- Culinary uses: Versatile and suitable for various dishes, noodles, stir fry, pasta, and more
We enjoy pearl oysters in noodles or sauteed with garlic.
Paul, a mushroom grower likes it sauteed. He says, “I like crispy sautéed pink oyster… tastes like country ham.“
Will, a grower, says, “Oysters are great in stir fry, I love to mix it with shrimp. I usually saute in butter or olive oil to get nice crispy edges”
Hullet, a mushroom hunter, says, “crispy fried oysters with swiss cheese in an omelette. The best!”
Shiitake Mushroom (Lentinula edodes)
- Flavor profile: Savory, rich, and meaty with umami notes
- Texture: Firm and chewy
- Cultivation basics: Shiitake mushrooms grow best on logs outdoors
- Culinary significance: A staple in Asian cuisine and traditional medicine
Shiitakes didn’t seem to be a popular crowd ‘number 1’ favorite, but we love them too much to exclude them from this list. The firm, thick, and meaty texture is wonderful and they don’t become ‘nothing’ after cooking.
Tastiest intermediate mushrooms to grow
Once you’ve successfully grown easy mushrooms you’ll be excited to expand your pallet with some intermediate species!
Intermediate-level mushrooms are less aggressive than easy ones, however, they still grow well for most even beginner growers if all steps of the process are followed.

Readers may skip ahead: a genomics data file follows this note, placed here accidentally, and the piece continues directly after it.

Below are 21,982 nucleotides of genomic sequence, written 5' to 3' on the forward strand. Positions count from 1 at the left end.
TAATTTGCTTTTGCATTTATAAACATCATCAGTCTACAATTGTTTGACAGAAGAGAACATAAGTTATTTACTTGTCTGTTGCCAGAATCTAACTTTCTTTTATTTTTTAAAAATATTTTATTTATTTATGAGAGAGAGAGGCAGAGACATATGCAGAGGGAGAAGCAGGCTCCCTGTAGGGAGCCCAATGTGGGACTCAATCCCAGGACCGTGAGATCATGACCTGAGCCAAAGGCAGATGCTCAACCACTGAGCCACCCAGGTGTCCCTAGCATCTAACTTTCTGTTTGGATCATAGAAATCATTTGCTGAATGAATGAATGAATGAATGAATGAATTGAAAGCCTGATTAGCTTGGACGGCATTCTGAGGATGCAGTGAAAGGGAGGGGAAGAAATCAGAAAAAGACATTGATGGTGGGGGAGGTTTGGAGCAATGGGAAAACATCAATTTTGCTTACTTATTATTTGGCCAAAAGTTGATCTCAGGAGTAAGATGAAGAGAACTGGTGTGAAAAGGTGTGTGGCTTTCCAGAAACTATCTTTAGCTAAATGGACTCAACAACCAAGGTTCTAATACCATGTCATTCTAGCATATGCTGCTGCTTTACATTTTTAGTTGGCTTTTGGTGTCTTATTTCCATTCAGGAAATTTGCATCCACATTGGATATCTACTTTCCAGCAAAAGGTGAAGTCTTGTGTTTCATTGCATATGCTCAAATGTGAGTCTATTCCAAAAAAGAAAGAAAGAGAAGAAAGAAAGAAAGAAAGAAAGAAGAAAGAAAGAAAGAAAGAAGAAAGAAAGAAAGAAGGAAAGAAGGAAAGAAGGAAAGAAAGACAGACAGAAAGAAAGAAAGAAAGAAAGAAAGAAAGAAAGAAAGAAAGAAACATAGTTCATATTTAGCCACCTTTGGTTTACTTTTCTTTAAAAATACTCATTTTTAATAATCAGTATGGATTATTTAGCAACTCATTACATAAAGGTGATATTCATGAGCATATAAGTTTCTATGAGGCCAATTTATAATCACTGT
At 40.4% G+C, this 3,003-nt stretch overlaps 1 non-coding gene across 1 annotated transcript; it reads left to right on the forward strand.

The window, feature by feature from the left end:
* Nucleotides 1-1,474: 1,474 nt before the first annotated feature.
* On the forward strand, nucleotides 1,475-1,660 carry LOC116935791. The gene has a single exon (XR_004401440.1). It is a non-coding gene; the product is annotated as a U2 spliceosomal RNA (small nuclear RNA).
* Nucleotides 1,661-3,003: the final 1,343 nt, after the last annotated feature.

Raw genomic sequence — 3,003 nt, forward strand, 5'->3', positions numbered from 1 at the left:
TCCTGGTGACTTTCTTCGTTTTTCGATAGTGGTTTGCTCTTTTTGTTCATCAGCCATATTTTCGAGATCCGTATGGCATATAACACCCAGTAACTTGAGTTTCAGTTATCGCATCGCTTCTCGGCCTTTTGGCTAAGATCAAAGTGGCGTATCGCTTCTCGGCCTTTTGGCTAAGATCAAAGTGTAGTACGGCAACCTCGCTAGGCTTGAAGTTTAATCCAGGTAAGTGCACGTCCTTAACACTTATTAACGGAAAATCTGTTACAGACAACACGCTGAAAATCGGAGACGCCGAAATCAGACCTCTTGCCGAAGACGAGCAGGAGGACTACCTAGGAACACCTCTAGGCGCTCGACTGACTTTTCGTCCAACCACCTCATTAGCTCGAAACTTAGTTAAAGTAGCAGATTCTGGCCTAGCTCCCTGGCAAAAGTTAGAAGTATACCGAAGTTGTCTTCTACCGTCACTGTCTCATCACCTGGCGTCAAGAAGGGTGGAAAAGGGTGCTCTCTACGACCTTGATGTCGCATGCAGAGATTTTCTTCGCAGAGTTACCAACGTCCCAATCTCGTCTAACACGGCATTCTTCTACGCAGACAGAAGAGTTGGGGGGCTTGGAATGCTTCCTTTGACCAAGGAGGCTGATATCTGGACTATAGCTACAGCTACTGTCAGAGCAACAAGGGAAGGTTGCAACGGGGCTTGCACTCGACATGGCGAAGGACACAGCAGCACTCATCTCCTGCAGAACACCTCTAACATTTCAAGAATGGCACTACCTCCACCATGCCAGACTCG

Lion’s Mane Mushroom (Hericium erinaceus)
Indoor mushroom growers generally find lion’s mane to be an easy grower. Lion’s mane is described as “fast, big, and reliable” by indoor growers.
For outdoor cultivation, however, lion’s mane is best inoculated on a suitable wood type, healthy wood, and fresh wood. An optimal location also contributes to successful outdoor cultivation and passive yields.
- Flavor profile: Seafood-like with hints of sweetness and umami savory notes
- Texture: Tender, spongy, hearty, and soft
- Cultivation challenges: Grow indoors with Grain spawn or outdoors on logs with Plug spawn (use QUALITYSPAWN for a discount)
- Culinary versatility: Unique and excellent substitute for seafood or burgers
Chestnut Mushroom (Pholiota adiposa)
- Flavor profile: Rich, nutty (hence the name), and slightly sweet
- Texture: Firm, crunchy, and meaty
- Ideal growing conditions: Prefer cooler temperatures and maintained humidity to fully fruit